Hong Kong has long been a great maritime city, with bustling Victoria Harbour – one of the busiest waterways in the world – teeming with cargo vessels, warships, ferries and traditional sampans. This natural, deep-water harbour affords unparalleled views of the famous Chinese city and former British colony, and what better way to experience it than from the deck of a cruise ship, large or small?
There are about 30 cruise lines servicing the city and last month Hong Kong Tourism Board released Cruise Companion, an e-guidebook for first-time cruisers. The possibilities are endless – here’s a taste of what’s in store on a Hong Kong cruise.
Cruising into HK
The best options for cruising into Hong Kong from Australia are to hop on a segment of a world cruise between Australia and Asia, or to try a repositioning cruise from Australia.
For instance, the Asian legs of world cruises tend to depart Brisbane or Sydney with the likes of big cruise lines Azamara, Princess, Royal Caribbean, Cunard, Holland America Line and Silversea. Sun Princess has a Sydney to Yokohama leg this year that stops in Hong Kong for a full day and evening; and next year it has a Sydney to Osaka leg that does the same.
Repositioning cruises from Australia tend to occur in March/April as cruise ships head north to chase the summer season. They tend to leave from Sydney, Brisbane and Fremantle. For example, Royal Caribbean has a repositioning cruise aboard Legend of the Seas in April next year from Brisbane, culminating in Hong Kong.
Another option is to take a cruise within Asia that includes a stop in Hong Kong. The Singapore-China route is a popular one and usually includes a longer stopover in Hong Kong. For example, a cruise with Princess between Beijing and Singapore offers a two-day experience in Hong Kong. Similarly, a Singapore to Shanghai cruise with Royal Caribbean has a two-day stopover in Hong Kong.
Or, you could fly to Hong Kong and take a round-trip cruise from the city, with a line such as Hong Kong-based Star Cruises.
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Hong Kong has two cruise ship terminals – Ocean Terminal, which is connected to the Harbour City shopping complex; and Kai Tak Cruise Terminal, which has a rooftop garden with 360-degree views.
Ocean Terminal is in the Tsim Sha Tsui shopping and dining district. Part of a major shopping complex, it has access to 450 shops, 50 restaurants, cinemas and hotels. It’s also close to the Hong Kong Cultural Centre, Hong Kong Museum of Art and the Hong Kong Space Museum.
Kai Tak is at the former Kai Tak Airport runway, and has jaw-dropping views of Victoria Harbour. The rooftop garden covers 23,000 square metres, and features a lawn, water garden, fountain plaza and viewing platform. It’s close to the Chi Lin Nunnery, Kowloon City food district and the Lei Yue Mun seafood bazaar.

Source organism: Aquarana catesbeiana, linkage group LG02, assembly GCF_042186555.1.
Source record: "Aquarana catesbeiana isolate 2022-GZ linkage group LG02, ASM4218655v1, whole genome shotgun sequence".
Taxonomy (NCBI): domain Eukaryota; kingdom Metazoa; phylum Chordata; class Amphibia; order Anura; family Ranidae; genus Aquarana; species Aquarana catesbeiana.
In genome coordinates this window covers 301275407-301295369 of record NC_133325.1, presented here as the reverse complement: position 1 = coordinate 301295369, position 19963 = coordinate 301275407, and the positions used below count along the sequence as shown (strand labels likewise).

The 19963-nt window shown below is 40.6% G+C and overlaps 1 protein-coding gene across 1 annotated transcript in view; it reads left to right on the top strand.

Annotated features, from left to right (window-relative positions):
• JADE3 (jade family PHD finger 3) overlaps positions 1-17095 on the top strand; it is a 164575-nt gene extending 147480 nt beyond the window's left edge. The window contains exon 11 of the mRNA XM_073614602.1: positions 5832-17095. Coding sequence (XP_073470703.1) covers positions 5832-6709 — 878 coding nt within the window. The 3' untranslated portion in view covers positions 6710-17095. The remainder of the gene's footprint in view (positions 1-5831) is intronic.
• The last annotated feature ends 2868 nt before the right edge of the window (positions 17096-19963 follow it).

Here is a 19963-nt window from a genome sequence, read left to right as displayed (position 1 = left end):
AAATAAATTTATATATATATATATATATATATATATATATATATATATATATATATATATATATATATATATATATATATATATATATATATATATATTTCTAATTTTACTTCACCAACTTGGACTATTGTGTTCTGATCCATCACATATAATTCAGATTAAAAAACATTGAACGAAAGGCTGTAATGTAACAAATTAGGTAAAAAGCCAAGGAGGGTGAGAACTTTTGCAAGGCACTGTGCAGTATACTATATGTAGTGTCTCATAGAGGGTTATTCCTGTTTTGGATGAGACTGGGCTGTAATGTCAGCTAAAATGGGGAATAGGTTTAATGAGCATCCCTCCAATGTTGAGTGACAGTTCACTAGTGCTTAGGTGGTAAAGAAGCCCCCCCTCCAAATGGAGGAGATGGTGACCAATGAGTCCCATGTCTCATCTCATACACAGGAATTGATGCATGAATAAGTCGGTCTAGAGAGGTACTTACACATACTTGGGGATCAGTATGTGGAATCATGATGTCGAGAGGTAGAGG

The Hong Kong Tourism Board’s Cruise Companion e-guide lists a vast array of possible shore excursions. Here we have hand-picked some of our favourites.
Take a tour of Hong Kong Island, visiting the mighty Victoria Peak, which stands 500 metres above the harbour, and offers sweeping views of the city, across Victoria Harbour to the Kowloon peninsula. Then head to upmarket Repulse Bay Beach, which is popular with Hong Kong’s elite and featured in the movie Love is a Many Splendored Thing. Next, stop by the Stanley street market to hunt for some bargains, before finishing up at Aberdeen for a tour in a traditional sampan.
Take a romantic sunset cruise of Victoria Harbour, sailing through the central and eastern parts to the little fishing village of Lei Yue Mun, where you can find a slice of old Hong Kong. Renowned for its seafood, here you can buy your fish from a tank in the market, then take it to the restaurant of your choice to prepare your feast. After dinner, head to Temple Street Night Market for offbeat bargains and dai dai pongs (street food stalls).
Outlying island tour
Lantau Island boasts centuries-old fishing villages, hiking trails, theme parks and a giant bronze Buddha. Begin your tour with a visit to Cheung Sha Beach and its wandering yellow buffalo. Then it’s on to Tai O, a fishing village set on stilts above the water. Up in the mountains is the Po Lin Monastery and the big Buddha, where you can have a vegetarian meal, followed by a cable car ride back down to Tung Chung Town.
Events and festivals
It’s always a good time to visit Hong Kong but certain times of year are particularly festive. Keep an eye out for cruises during Chinese New Year celebrations, as well as other cultural celebrations, such as the birthday of Tin Hau, Goddess of the Sea; the Cheung Chau bun festival; and Buddha’s Birthday. The harbour comes alive with dragon boats during the Dragon Boat Festival on the fifth day of the fifth lunar month; and there’s always the Mid-Autumn Festival, the Hong Kong Wine & Dine Festival, also in autumn; and Hong Kong Winterfest at Christmas time.